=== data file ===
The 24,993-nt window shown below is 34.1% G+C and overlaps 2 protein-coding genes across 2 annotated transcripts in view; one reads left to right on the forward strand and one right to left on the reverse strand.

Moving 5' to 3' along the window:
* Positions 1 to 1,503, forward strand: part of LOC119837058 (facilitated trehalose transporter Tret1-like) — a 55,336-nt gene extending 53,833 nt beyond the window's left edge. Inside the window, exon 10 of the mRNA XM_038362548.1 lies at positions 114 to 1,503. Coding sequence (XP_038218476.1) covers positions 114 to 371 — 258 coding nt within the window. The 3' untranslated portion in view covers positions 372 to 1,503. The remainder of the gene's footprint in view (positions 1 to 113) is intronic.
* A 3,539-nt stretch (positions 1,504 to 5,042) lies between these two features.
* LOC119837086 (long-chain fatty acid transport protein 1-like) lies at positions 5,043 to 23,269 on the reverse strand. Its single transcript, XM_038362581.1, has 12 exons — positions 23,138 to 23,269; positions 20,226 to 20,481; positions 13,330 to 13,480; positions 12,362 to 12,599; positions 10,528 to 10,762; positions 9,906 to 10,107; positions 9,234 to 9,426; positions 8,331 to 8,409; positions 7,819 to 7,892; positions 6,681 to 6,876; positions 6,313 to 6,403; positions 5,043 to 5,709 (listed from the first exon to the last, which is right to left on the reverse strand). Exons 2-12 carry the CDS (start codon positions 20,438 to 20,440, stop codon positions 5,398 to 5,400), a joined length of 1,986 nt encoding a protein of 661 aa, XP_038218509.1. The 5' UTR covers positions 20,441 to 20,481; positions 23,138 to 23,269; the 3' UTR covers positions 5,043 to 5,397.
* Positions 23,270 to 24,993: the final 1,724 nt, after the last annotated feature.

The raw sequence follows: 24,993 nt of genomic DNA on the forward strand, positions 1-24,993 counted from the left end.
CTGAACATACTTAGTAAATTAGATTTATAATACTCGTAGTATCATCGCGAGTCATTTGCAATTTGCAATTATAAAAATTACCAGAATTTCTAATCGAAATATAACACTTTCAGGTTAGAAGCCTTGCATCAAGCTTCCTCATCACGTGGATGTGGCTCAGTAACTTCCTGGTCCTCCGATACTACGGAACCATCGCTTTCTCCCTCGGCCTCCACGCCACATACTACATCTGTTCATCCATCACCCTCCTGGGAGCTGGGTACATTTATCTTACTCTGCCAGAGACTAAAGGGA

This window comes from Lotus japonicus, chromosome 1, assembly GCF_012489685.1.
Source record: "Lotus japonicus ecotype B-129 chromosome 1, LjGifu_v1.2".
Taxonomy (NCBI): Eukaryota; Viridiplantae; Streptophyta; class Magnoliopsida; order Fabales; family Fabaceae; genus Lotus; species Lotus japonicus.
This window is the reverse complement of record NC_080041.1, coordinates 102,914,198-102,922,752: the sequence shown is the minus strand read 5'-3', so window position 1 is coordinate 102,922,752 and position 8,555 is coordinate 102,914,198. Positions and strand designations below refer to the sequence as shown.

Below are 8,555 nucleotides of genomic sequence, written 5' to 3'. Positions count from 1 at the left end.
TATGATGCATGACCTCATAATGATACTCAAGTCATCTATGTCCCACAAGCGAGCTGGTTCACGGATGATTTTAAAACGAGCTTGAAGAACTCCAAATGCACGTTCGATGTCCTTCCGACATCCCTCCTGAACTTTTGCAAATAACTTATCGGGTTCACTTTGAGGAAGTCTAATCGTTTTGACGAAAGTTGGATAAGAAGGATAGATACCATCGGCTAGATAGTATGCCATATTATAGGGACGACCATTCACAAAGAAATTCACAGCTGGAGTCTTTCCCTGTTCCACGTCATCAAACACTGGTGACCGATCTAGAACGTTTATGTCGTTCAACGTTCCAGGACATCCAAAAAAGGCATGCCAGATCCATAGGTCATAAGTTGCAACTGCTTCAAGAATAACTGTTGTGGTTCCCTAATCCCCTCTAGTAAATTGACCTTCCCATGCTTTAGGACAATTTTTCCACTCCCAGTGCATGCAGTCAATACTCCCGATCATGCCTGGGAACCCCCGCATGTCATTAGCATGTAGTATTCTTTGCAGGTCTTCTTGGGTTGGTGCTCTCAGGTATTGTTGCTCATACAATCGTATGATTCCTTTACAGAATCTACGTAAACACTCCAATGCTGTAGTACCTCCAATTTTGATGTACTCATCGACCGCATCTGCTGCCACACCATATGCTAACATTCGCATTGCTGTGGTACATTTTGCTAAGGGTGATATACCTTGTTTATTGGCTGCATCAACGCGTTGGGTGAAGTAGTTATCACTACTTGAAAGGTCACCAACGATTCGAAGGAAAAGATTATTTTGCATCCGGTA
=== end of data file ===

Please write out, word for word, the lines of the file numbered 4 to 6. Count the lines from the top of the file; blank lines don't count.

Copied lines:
* A 3,539-nt stretch (positions 1,504 to 5,042) lies between these two features.
* LOC119837086 (long-chain fatty acid transport protein 1-like) lies at positions 5,043 to 23,269 on the reverse strand. Its single transcript, XM_038362581.1, has 12 exons — positions 23,138 to 23,269; positions 20,226 to 20,481; positions 13,330 to 13,480; positions 12,362 to 12,599; positions 10,528 to 10,762; positions 9,906 to 10,107; positions 9,234 to 9,426; positions 8,331 to 8,409; positions 7,819 to 7,892; positions 6,681 to 6,876; positions 6,313 to 6,403; positions 5,043 to 5,709 (listed from the first exon to the last, which is right to left on the reverse strand). Exons 2-12 carry the CDS (start codon positions 20,438 to 20,440, stop codon positions 5,398 to 5,400), a joined length of 1,986 nt encoding a protein of 661 aa, XP_038218509.1. The 5' UTR covers positions 20,441 to 20,481; positions 23,138 to 23,269; the 3' UTR covers positions 5,043 to 5,397.
* Positions 23,270 to 24,993: the final 1,724 nt, after the last annotated feature.